John Vest in his devotional, “ Paul’s Opinion on Marriage,” writes:
Yet at the same time, Presbyterians have always understood that the words of Scripture must be interpreted (guided by the Holy Spirit) to become God’s Word for us.
In a sweeping chapter on his understanding of marriage, Paul notes quite clearly that he is offering his own opinion rather than a direct commandment from God. Not only that, he offers this opinion based on his belief that the world would soon end with the second coming of Christ. Unless we missed a major memo, that didn’t happen as Paul (and most of the early Christians and writers of the New Testament) thought it would. There is no question that his teachings were influenced by this end-times mentality. What do we make of such thinking twenty centuries later? What else was Paul wrong about? What else was merely his opinion, not the word of God?Reading both of these together one at once sees that although both Westfall and Vest have some respect for some texts and words of the Bible they do not uphold the Scriptures as the written word of God.
…It should teach us that what we now consider scripture was once the contextual and perhaps even provisional writings of real faith communities trying, as we are, to figure it all out. It should humble us to realize that even Paul was sometimes grasping for answers. …
Westfall adds a unique way of understanding authority; that is, she claims that until the Holy Spirit interprets the words of the Bible to the Christian community, the words are not the words of God. Meaning, I would suppose, that it is the interpretation that is inspired. Stating that the Holy Spirit interprets the word is not wrong but insisting the word is not the word of God until the Holy Spirit interprets is not only dreadfully wrong it fails to consider the Scriptures as the inspired word of God.
A better way of understanding what the Holy Spirit does is to say that the Spirit enlightens the mind and heart so that the reader and hearer will believe. As the Westminster Confession states: “…we acknowledge the inward illumination of the Spirit of God to be necessary for the saving understanding of such things as are revealed in the Word ..” It is not the Holy Spirit’s interpretation that causes the word to be God’s word to us but the Spirits enlightenment for us of what is already God’s word. But as to the inspiration and authority of Scripture the Confessions are very clear—they are the word of God. The Second Helvetic Confession states:
We believe and confess the canonical Scriptures of the holy prophets and apostles of both Testaments to be the true Word of God, and to have sufficient authority of themselves, not of men. For God himself spoke to the Fathers, prophets, apostles, and still speaks to us through the Holy Scriptures. 5.001Vest does not begin with any particular method for distinguishing what could be called the word of God, rather he leaves us in despair of knowing what is truly God’s word and what is not. Once again, one could go through Vest’s devotional pulling out some of his attempts to prove that not all of the word is the word of God.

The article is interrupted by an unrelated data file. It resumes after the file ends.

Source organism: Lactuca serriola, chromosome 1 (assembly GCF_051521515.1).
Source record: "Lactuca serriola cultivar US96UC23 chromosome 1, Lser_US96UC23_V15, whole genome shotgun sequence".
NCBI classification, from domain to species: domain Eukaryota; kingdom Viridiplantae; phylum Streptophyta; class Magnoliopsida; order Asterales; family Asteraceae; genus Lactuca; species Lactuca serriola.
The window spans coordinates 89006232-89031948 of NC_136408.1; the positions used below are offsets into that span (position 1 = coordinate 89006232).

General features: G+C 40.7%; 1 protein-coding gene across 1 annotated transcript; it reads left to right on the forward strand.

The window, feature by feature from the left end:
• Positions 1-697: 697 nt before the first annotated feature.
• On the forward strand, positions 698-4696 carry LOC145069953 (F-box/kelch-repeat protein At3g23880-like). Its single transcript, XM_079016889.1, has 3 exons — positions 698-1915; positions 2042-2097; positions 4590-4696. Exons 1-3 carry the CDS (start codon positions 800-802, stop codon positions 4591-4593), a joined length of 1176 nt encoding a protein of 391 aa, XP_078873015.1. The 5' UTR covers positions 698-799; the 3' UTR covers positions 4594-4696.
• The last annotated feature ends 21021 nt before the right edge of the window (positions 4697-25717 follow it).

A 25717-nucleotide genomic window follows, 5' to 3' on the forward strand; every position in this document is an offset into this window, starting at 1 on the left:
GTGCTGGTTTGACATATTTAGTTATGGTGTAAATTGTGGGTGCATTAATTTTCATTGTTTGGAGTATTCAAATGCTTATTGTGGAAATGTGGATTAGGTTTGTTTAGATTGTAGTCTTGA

For instance one could suggest that Paul’s statement that it is his opinion about something rather than a command of God does not mean that Paul was wrong or that the words were not inspired by God. And, as for Paul and other Biblical writers concluding that Jesus would soon return and they were wrong- two points should be made.
First, many scholars have concluded that Paul was not referring to the coming of Christ, but rather he was concerned about some internal crisis that the Corinthian Church was experiencing. Secondly New Testament writers often speak of the soon return of Christ, as Vest points out with some disparagement, but surprisingly this point does not mean they were wrong, the Church must always be aware of Christ’s soon return. On this very point F.F. Bruce quotes John Henry Newman:
Though time intervene between Christ’s first and second coming, it is not recognized (as I may say) in the Gospel scheme, but is, as it were, an accident. For so it was, that up to Christ’s coming in the flesh, the course of things ran straight towards that end, nearing it by every step; but now, under the Gospel, that course has (if I may so speak) altered its direction, as regards His second coming, and runs , not toward the end, but along it, and on the brink of it; and is at all times near the great event, which, did it run towards it, it would at once run into. Christ, then, is ever at the doors.Bruce adds this, “In the Christian era it is always five minutes to midnight. But as ‘the course of things’ runs along the edge of the final consummation, that edge at times becomes a knife edge, and at such times the sense of it being the ‘the last hour’ is specially acute” But, the main issue is still the Scripture as the word of God.
Without Scripture as ultimate authority the Church has no authority. That is not to say that Christ is not the head and the one voice that we must obey, but the Church only knows Jesus in and from Scripture. Any denomination that starts tearing away the authority of Scripture, picking here and there at various texts, will eventually end with a different Jesus, a Jesus that is made up of varying kinds of human experience including sin.
Dice picture by Christopher Juncker